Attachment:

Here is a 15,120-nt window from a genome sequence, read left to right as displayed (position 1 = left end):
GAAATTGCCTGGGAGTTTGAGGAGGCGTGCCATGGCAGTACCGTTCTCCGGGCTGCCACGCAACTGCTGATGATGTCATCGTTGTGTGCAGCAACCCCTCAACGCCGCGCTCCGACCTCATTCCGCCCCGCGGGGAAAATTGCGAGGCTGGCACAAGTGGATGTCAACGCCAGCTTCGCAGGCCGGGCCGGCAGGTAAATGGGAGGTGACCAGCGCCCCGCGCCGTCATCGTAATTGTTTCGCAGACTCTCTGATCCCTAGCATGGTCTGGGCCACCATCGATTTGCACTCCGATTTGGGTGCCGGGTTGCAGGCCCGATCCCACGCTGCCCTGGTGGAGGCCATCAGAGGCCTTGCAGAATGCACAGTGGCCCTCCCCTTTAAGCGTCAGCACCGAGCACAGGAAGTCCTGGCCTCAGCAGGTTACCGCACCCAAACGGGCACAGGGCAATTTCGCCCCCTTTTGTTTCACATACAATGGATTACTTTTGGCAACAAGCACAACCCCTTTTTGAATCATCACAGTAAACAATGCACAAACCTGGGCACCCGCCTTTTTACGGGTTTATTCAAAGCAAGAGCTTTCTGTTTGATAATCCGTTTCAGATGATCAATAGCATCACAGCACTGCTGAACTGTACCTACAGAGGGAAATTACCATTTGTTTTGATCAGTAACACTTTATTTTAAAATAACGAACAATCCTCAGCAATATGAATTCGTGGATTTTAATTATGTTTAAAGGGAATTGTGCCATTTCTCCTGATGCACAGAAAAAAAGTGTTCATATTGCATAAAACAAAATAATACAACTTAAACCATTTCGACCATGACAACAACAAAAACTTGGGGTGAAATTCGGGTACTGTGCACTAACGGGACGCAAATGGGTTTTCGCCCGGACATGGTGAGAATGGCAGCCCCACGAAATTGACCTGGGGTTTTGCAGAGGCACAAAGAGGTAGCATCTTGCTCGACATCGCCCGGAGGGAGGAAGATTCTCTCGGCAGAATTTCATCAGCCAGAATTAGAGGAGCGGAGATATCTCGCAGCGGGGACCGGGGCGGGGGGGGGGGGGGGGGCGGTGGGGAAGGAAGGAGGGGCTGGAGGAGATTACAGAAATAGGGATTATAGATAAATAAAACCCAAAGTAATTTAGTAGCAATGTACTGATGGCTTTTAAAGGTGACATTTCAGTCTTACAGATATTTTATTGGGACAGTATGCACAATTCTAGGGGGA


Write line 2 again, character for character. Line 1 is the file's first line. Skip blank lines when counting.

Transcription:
GAAATTGCCTGGGAGTTTGAGGAGGCGTGCCATGGCAGTACCGTTCTCCGGGCTGCCACGCAACTGCTGATGATGTCATCGTTGTGTGCAGCAACCCCTCAACGCCGCGCTCCGACCTCATTCCGCCCCGCGGGGAAAATTGCGAGGCTGGCACAAGTGGATGTCAACGCCAGCTTCGCAGGCCGGGCCGGCAGGTAAATGGGAGGTGACCAGCGCCCCGCGCCGTCATCGTAATTGTTTCGCAGACTCTCTGATCCCTAGCATGGTCTGGGCCACCATCGATTTGCACTCCGATTTGGGTGCCGGGTTGCAGGCCCGATCCCACGCTGCCCTGGTGGAGGCCATCAGAGGCCTTGCAGAATGCACAGTGGCCCTCCCCTTTAAGCGTCAGCACCGAGCACAGGAAGTCCTGGCCTCAGCAGGTTACCGCACCCAAACGGGCACAGGGCAATTTCGCCCCCTTTTGTTTCACATACAATGGATTACTTTTGGCAACAAGCACAACCCCTTTTTGAATCATCACAGTAAACAATGCACAAACCTGGGCACCCGCCTTTTTACGGGTTTATTCAAAGCAAGAGCTTTCTGTTTGATAATCCGTTTCAGATGATCAATAGCATCACAGCACTGCTGAACTGTACCTACAGAGGGAAATTACCATTTGTTTTGATCAGTAACACTTTATTTTAAAATAACGAACAATCCTCAGCAATATGAATTCGTGGATTTTAATTATGTTTAAAGGGAATTGTGCCATTTCTCCTGATGCACAGAAAAAAAGTGTTCATATTGCATAAAACAAAATAATACAACTTAAACCATTTCGACCATGACAACAACAAAAACTTGGGGTGAAATTCGGGTACTGTGCACTAACGGGACGCAAATGGGTTTTCGCCCGGACATGGTGAGAATGGCAGCCCCACGAAATTGACCTGGGGTTTTGCAGAGGCACAAAGAGGTAGCATCTTGCTCGACATCGCCCGGAGGGAGGAAGATTCTCTCGGCAGAATTTCATCAGCCAGAATTAGAGGAGCGGAGATATCTCGCAGCGGGGACCGGGGCGGGGGGGGGGGGGGGGGCGGTGGGGAAGGAAGGAGGGGCTGGAGGAGATTACAGAAATAGGGATTATAGATAAATAAAACCCAAAGTAATTTAGTAGCAATGTACTGATGGCTTTTAAAGGTGACATTTCAGTCTTACAGATATTTTATTGGGACAGTATGCACAATTCTAGGGGGA